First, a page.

Add sauces last so your goose won't be cooked when you grill

WHAT'S COOKING?

August 03, 1994|By Rita Calvert | Rita Calvert,Special to The Sun

Q: When grilling, how can I prevent flare-ups and charred chicken skin or meat?

A: The best way to avoid high flames that burn the grilled item to a crisp, is to eliminate the fat that is causing the flare-up. Chicken and ribs can be parboiled for a few minutes to remove most of the fat and then grilled. Or remove the skin and trim all the fat from the item. Be aware that the oil in marinades and sauces will also cause extra flaming. So keep the oil to a minimum. Because sugar causes the item to brown and crisp, it is best to add the sweetened barbecue or any other sweet sauce towards the end of the grilling time.

Some grilling pros keep a water spritzer near the grill to extinguish the flames.

Q: How does one make herb- and fruit-flavored vinegars?

A: The simplest procedure for making herb and fruit vinegars is to place the herbs, spices and fruits of choice into a container of red or white wine vinegar. For making basil vinegar, for instance, start with a 32-ounce container of vinegar, add two good-sized bunches of basil -- about 2 loosely filled cups -- and four fresh cloves of garlic, peeled. Cover and let the flavors meld for about three weeks in a dark, cool spot. Then remove garlic and basil. If garnish is desirable, add a few sprigs of basil.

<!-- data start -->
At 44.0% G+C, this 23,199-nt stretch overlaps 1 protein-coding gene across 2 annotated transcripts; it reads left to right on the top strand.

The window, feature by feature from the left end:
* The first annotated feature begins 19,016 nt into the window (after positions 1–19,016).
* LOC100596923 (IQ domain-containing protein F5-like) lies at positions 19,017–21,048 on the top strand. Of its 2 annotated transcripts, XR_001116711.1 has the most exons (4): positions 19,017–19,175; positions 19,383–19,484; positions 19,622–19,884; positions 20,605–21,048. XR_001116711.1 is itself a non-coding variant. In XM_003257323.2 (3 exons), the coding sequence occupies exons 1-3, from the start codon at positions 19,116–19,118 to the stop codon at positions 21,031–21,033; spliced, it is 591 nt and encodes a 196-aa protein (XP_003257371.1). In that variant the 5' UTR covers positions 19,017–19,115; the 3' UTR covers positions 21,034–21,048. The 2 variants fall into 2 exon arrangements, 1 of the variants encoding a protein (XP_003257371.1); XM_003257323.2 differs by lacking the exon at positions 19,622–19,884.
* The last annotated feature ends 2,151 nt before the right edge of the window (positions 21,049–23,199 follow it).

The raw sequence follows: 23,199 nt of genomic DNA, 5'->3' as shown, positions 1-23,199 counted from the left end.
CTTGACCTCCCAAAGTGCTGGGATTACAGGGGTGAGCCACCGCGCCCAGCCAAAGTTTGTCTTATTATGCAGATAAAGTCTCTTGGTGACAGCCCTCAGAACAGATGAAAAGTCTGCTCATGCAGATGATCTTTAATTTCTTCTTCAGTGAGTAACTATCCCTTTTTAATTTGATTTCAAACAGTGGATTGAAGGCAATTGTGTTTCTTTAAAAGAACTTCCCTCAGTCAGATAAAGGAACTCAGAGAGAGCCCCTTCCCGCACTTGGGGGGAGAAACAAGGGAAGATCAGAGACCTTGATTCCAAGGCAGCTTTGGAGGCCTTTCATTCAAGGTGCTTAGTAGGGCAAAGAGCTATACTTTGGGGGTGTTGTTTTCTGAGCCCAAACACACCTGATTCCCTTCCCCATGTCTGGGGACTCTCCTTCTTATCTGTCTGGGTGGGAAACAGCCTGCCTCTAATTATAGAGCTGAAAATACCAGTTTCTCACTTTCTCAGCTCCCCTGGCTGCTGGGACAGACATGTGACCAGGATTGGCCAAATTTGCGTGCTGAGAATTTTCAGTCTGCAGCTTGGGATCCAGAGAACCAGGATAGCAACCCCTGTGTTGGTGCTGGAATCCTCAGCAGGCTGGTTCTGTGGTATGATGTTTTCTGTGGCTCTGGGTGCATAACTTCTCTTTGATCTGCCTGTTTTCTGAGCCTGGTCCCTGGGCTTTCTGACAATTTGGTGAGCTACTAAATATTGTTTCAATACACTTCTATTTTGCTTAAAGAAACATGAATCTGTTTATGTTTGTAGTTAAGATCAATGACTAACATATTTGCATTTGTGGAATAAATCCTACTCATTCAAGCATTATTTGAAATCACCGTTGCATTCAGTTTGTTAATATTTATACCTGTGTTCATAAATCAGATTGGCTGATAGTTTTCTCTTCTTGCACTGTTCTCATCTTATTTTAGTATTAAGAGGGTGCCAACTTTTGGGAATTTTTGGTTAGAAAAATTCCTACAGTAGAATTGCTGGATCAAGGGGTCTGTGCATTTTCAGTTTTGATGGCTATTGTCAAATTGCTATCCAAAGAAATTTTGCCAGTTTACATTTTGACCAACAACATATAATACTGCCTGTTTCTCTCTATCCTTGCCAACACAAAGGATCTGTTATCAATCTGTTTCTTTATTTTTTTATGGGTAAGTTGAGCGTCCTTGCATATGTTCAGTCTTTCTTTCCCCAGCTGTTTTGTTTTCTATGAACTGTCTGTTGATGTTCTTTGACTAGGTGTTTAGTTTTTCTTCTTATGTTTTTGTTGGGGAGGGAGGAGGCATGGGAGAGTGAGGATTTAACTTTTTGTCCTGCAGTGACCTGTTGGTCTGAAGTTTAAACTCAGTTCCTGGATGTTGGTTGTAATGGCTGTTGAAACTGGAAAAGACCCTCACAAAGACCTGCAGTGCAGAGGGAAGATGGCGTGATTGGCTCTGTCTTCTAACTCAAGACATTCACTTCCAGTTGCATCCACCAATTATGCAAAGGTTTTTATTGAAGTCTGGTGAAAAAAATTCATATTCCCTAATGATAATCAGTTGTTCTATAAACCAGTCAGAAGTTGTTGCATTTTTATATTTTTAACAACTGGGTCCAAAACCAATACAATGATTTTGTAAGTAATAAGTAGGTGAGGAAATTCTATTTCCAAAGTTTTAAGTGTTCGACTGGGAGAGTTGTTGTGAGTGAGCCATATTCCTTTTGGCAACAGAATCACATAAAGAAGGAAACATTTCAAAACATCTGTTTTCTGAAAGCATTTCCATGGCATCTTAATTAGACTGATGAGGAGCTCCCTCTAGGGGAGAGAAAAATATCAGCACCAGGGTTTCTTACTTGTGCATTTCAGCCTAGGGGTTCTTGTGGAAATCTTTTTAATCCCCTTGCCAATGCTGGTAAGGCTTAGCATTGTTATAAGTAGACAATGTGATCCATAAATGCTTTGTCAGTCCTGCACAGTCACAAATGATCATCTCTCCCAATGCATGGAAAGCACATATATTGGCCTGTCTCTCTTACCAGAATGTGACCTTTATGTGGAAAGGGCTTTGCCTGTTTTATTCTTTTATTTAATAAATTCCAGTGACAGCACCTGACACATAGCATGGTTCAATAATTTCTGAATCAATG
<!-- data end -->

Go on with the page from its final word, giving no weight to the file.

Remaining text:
For fruit vinegars, such as raspberry vinegar, you'll probably need about a pint of raspberries and 2 tablespoons of sugar for a 32-ounce container of vinegar.

To speed up the process and infuse the flavors more quickly, you can heat the vinegar with the flavoring to just about boiling. Cover and let steep overnight. Remove the original flavoring, place the vinegar in the desired bottle and add the new garnish.

Q: What is an insulated baking sheet?

A: An insulated baking sheet is actually two sheets of aluminum with an air pocket sealed between for even heat circulation. These baking sheets do not brown baked goods very well, so you need to use different style baking sheets when you want something browned, such as a crispy cookie. Wash these insulated sheets carefully and do not submerge in water for the water can become trapped inside.

We'd like to hear from you. Send your questions to: What's Cooking, c/o Food & Home, The Sun, 501 N. Calvert St., Baltimore 21278. Or leave your questions by phone by calling Sundial, The Sun's telephone information service, at (410) 783-1800 (268-7736 in Anne Arundel County, 836-5028 in Harford County, 848-0338 in Carroll County). Using a touch-tone phone, punch in the four-digit code 6180 after you hear the greeting. Although personal replies are not possible, questions of general interest will be answered in this column.

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